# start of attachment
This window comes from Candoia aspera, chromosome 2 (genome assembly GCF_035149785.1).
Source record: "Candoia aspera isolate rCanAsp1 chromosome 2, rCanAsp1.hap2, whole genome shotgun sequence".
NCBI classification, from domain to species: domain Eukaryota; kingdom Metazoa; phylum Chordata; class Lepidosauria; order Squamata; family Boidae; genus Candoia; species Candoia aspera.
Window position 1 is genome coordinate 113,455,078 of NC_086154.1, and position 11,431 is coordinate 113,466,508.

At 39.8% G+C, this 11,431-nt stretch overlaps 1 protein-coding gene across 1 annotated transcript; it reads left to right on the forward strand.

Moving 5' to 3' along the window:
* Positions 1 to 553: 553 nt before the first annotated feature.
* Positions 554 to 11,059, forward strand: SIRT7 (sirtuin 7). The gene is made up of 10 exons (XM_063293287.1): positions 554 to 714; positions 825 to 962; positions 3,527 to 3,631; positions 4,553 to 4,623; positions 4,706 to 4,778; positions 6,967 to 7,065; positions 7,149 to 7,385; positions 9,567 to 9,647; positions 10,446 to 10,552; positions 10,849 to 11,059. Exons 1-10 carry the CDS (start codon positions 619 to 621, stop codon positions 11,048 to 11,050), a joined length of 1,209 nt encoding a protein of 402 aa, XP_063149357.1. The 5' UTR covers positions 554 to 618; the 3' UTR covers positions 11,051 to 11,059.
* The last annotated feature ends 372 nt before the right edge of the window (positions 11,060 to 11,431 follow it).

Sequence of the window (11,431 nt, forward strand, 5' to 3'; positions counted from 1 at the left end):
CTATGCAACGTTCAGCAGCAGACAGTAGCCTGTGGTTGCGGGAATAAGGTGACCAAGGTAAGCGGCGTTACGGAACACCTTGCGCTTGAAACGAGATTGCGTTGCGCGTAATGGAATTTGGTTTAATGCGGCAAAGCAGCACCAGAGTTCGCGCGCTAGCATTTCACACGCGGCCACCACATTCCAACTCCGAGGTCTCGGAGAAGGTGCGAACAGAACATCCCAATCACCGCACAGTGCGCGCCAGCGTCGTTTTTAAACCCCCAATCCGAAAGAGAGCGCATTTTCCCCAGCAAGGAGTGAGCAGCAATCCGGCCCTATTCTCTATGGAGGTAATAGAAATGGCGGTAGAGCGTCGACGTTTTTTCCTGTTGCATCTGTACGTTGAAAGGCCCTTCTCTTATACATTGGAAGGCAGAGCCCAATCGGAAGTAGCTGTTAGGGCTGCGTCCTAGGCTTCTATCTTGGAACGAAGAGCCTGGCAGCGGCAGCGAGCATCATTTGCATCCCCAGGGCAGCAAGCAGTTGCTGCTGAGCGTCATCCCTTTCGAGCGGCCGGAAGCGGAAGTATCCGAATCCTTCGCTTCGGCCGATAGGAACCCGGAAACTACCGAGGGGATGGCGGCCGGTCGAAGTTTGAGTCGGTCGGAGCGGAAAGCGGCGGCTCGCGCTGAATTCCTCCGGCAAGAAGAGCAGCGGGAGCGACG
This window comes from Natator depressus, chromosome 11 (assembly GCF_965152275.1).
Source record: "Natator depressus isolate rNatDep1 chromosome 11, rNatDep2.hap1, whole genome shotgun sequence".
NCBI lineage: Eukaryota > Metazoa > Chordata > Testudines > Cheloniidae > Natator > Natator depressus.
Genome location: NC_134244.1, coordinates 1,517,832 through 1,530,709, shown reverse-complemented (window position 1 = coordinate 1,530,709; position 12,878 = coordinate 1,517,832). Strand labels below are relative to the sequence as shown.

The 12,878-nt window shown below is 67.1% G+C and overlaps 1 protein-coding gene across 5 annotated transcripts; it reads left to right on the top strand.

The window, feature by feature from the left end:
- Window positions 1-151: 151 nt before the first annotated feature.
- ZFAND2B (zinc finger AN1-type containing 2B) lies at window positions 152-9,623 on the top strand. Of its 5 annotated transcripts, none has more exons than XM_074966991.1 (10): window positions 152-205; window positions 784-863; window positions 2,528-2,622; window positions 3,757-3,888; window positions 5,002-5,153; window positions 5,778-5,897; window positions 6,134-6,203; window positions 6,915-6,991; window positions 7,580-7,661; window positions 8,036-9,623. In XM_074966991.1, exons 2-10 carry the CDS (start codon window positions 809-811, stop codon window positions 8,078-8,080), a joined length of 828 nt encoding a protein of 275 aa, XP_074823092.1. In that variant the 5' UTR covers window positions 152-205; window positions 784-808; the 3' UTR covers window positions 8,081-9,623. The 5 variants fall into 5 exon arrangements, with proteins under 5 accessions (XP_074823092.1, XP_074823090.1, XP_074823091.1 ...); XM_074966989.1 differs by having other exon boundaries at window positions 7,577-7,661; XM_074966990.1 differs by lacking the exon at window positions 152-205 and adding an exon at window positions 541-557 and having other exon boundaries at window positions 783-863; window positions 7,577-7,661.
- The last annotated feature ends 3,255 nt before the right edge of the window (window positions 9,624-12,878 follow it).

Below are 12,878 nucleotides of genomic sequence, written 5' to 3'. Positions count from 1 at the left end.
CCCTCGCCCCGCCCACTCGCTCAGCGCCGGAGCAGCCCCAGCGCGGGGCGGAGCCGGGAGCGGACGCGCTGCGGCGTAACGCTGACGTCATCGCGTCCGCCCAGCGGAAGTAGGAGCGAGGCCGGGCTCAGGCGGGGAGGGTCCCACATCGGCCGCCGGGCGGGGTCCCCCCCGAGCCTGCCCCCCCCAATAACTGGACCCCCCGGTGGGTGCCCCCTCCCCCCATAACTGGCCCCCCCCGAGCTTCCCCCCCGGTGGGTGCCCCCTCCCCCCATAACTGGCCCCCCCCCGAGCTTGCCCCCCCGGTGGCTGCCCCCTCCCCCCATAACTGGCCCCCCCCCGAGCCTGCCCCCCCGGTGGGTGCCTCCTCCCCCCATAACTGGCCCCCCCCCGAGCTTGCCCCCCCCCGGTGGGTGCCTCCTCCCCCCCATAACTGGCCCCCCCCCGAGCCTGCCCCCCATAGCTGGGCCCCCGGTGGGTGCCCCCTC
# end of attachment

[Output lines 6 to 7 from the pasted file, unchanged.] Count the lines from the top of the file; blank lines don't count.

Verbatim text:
Moving 5' to 3' along the window:
* Positions 1 to 553: 553 nt before the first annotated feature.